Stronger scanners boost research capacity
Meanwhile, Beaulieu and McEwan’s team will upgrade two pieces of equipment and purchase a new piece of equipment. In the Peter S. Allen MR Research Centre, the 1.5-tesla MRI scanner will be replaced with a 3-tesla MRI scanner, and critical upgrades will also be made to the 4.7-tesla MRI—the second-strongest MRI scanner in the country and one of only two MRIs in the world at that strength. This scanner can generate brain images of unprecedented quality.
“The new MRI scanners are incredibly powerful,” said Beaulieu. “It will allow us to get more signal from the body, to take better pictures and to detect pathology that we can’t detect at lower magnetic fields. Ultimately, it will give us a non-invasive tool to investigate human disease from head to toe.”
The new piece of equipment is a simultaneous PET/MRI scanner for the Edmonton PET Centre at the Cross Cancer Institute. This will allow researchers to study metabolism with the PET technology, while the MRI can measure the structure and function of tissue at the same time. It will be the first of its kind in Western Canada.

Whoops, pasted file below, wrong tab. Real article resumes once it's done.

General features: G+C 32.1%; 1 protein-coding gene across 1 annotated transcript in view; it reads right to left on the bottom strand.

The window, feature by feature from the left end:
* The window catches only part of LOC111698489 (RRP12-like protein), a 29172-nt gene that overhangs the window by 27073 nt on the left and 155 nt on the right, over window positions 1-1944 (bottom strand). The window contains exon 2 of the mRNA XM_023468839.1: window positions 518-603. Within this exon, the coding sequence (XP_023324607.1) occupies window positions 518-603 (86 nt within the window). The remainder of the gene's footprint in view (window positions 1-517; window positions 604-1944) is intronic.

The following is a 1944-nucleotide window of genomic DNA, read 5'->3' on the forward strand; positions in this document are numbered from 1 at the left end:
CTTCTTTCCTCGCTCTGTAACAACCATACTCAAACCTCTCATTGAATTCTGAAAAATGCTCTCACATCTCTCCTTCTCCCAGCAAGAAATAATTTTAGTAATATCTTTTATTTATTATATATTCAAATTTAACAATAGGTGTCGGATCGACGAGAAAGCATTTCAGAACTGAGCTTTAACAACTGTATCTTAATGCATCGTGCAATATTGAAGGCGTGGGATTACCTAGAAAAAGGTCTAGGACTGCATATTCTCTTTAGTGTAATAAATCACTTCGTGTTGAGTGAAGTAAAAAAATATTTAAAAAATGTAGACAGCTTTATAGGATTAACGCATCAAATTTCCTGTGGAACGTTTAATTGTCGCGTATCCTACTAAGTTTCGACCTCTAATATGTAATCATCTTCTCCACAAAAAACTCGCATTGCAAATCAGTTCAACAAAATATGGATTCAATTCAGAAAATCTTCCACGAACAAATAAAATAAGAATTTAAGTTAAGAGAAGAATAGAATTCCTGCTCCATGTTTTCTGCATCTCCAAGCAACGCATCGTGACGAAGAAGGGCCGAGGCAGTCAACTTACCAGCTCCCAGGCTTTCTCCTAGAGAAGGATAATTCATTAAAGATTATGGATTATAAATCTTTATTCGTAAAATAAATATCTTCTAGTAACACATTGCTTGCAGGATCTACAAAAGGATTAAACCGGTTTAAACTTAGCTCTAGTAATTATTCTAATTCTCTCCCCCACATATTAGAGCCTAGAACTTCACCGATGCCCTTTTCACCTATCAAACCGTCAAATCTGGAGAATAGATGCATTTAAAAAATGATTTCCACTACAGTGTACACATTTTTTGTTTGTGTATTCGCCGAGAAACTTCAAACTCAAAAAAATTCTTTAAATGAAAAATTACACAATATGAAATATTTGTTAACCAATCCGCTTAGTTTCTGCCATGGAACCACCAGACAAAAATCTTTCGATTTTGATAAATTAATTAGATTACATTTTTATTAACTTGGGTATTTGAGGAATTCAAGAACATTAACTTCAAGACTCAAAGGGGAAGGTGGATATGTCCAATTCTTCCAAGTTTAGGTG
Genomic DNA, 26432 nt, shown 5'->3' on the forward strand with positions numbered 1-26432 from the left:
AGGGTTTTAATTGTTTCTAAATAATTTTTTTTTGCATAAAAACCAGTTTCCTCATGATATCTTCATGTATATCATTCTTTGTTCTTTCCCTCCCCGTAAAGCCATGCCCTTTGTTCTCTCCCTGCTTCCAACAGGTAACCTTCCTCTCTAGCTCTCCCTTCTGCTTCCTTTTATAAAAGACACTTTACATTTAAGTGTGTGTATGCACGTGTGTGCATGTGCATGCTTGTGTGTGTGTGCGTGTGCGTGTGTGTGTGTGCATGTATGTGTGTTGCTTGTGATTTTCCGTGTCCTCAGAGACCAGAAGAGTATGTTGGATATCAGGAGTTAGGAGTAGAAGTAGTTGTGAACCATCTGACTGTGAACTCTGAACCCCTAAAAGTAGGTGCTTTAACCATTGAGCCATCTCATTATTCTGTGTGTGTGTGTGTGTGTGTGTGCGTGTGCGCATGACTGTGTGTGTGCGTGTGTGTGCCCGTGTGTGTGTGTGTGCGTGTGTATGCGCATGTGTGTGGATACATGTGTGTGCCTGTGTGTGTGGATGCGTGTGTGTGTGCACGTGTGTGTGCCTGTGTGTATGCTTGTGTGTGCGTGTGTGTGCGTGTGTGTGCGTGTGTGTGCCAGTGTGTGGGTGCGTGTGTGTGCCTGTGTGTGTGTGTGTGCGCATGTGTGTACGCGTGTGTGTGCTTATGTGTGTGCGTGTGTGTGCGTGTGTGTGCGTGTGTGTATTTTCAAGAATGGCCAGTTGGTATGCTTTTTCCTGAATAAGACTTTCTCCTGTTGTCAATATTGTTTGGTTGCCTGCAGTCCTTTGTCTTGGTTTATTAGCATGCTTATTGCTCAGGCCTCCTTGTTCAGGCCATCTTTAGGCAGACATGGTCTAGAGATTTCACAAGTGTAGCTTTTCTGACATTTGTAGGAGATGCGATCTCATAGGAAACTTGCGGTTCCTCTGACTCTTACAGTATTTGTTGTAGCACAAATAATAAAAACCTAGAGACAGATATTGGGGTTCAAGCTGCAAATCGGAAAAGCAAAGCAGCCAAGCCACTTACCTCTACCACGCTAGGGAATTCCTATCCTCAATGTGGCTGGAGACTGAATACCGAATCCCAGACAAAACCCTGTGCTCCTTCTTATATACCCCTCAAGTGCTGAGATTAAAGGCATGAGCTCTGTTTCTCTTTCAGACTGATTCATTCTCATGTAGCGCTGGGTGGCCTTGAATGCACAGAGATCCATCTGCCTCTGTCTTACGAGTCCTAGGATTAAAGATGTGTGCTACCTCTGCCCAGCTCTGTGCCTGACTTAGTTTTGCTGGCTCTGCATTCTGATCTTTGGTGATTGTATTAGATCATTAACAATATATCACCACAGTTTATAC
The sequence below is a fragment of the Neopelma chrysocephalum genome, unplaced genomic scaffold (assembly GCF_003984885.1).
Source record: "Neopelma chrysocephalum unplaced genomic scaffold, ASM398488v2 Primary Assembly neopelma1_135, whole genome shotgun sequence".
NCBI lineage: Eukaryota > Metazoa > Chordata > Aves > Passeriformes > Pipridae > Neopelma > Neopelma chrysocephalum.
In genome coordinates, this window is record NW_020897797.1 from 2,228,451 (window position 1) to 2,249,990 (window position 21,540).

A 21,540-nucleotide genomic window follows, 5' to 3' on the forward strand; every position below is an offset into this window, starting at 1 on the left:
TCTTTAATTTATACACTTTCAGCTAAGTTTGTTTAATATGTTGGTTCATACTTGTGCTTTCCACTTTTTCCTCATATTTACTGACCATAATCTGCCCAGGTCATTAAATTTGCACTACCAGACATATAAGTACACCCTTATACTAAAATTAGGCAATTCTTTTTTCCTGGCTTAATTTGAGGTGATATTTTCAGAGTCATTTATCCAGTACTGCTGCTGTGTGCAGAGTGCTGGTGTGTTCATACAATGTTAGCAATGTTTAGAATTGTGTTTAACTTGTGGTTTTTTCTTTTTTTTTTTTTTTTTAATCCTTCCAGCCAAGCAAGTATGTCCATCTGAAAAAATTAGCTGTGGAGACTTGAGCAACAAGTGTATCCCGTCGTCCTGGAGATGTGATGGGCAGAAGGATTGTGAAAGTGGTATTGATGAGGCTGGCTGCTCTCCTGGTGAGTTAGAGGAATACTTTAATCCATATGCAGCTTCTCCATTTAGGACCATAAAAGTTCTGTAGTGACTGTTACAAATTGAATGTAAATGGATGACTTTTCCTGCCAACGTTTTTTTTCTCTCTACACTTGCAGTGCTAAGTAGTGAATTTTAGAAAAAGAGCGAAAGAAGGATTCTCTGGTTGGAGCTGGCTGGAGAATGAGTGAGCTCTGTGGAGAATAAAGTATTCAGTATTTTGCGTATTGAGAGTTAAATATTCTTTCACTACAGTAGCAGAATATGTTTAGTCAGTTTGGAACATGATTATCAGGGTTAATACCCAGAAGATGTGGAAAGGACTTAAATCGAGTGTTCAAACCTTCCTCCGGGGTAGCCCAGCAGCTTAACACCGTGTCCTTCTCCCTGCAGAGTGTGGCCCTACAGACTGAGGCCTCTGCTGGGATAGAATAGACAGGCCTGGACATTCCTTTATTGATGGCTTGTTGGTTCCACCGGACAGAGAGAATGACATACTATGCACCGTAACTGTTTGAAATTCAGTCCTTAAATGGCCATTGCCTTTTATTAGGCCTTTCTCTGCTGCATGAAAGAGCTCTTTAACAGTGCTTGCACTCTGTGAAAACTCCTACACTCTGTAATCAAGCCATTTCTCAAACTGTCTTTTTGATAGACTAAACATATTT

Beaulieu noted the specialized scanners are available to researchers across campus. Their current scanners have been used by 103 U of A researchers from 17 departments and seven faculties.
All of the new or upgraded equipment means researchers can continue to do novel experiments, and the faculty will be able to keep and attract the best and brightest students and faculty members.
“We want to continue our technical development and then work with our excellent group of clinical scientists to predict which patients will improve if you give them a certain treatment or therapy. We want to use the new imaging hardware to see if we can better understand what is happening within an individual,” said Beaulieu.